193 193 International Implications AICPA Council approved International Financial Reporting Standards as recognized GAAP in the US AICPA Council approved International Financial Reporting Standards as recognized GAAP in the US Another step towards IFRS becoming the official GAAP of the US Another step towards IFRS becoming the official GAAP of the US An ongoing convergence project between the FASB and the International Accounting Standards Board (IASB) will eliminate most of the differences between US GAAP and International GAAP over the next five years An ongoing convergence project between the FASB and the International Accounting Standards Board (IASB) will eliminate most of the differences between US GAAP and International GAAP over the next five years p. 11-2

194 194 International Implications (cont.) The SEC Roadmap reflects that the SEC will make a major decision for the issuing entities in the United States The SEC Roadmap reflects that the SEC will make a major decision for the issuing entities in the United States The SEC Roadmap should not be interpreted as a roadmap for non issuers The SEC Roadmap should not be interpreted as a roadmap for non issuers Ultimately, the convergence for non issuers will be determined by the FASB, the AICPA, and possibly others Ultimately, the convergence for non issuers will be determined by the FASB, the AICPA, and possibly others p. 11-2

195 195 p. 11-3

196 196 International Implications (cont.) The major question facing the United States is - The major question facing the United States is - If the United States mandates IFRS for publicly traded companies, will private companies and not-for-profit organizations be required to adopt IFRS?If the United States mandates IFRS for publicly traded companies, will private companies and not-for-profit organizations be required to adopt IFRS? p. 11-3

197 197 International Implications (cont.) The simple answer is NO The simple answer is NO The discussion of the SEC designating a future date for voluntary (or mandatory) adoption of IFRS has been for U.S. public companies onlyThe discussion of the SEC designating a future date for voluntary (or mandatory) adoption of IFRS has been for U.S. public companies only Many privately held companies adopted provisions of the Sarbanes-Oxley Act, such as the formation of independent audit committees Many privately held companies adopted provisions of the Sarbanes-Oxley Act, such as the formation of independent audit committees Many might take similar action regarding IFRSMany might take similar action regarding IFRS p. 11-3

198 198 International Implications (cont.) In December 2009, the AICPA, the Financial Accounting Foundation (FAF) and the National Association of State Boards of Accountancy (NASBA) established of a blue-ribbon panel to address how U.S. accounting standards can best meet the needs of users of private company financial statements In December 2009, the AICPA, the Financial Accounting Foundation (FAF) and the National Association of State Boards of Accountancy (NASBA) established of a blue-ribbon panel to address how U.S. accounting standards can best meet the needs of users of private company financial statements p. 11-3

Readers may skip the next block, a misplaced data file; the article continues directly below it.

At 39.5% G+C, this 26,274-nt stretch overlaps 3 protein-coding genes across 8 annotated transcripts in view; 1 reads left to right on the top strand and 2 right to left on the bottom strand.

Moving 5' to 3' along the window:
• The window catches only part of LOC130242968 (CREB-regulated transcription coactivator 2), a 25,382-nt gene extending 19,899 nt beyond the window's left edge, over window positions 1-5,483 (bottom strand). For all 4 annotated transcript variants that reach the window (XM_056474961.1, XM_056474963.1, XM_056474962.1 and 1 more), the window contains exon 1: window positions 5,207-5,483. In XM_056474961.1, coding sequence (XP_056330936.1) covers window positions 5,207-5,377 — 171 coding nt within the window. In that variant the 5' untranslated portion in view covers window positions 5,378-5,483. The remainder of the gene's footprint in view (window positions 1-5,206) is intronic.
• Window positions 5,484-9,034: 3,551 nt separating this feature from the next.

199 199 International Implications (cont.) The panel will provide recommendations on the future of standard setting for private companies, including development of separate, standalone accounting standards The panel will provide recommendations on the future of standard setting for private companies, including development of separate, standalone accounting standards A report is expected in the early part of 2011 A report is expected in the early part of 2011 p. 11-4

200 200 International Implications (cont.) Why might some private companies in the United States adopt IFRS? Adoption of IFRS by small businesses and non-profits is likely to be market driven Adoption of IFRS by small businesses and non-profits is likely to be market driven IASB developed a version of IFRS for small and medium-size entities to minimize complexity and reduce the cost of financial statement preparation, yet allow users to assess financial position, cash flows, and performance IASB developed a version of IFRS for small and medium-size entities to minimize complexity and reduce the cost of financial statement preparation, yet allow users to assess financial position, cash flows, and performance p. 11-4

201 201 International Implications (cont.) IFRS for Small and Medium Entities (SME) released on July 9, 2009 IFRS for Small and Medium Entities (SME) released on July 9, 2009 See FAQs regarding IFRS for SMEs at the AICPA siteSee FAQs regarding IFRS for SMEs at the AICPA site Will IFRS be incorporated into the Uniform CPA Exam? Will IFRS be incorporated into the Uniform CPA Exam? Yes, starting in January 2011Yes, starting in January 2011 p. 11-4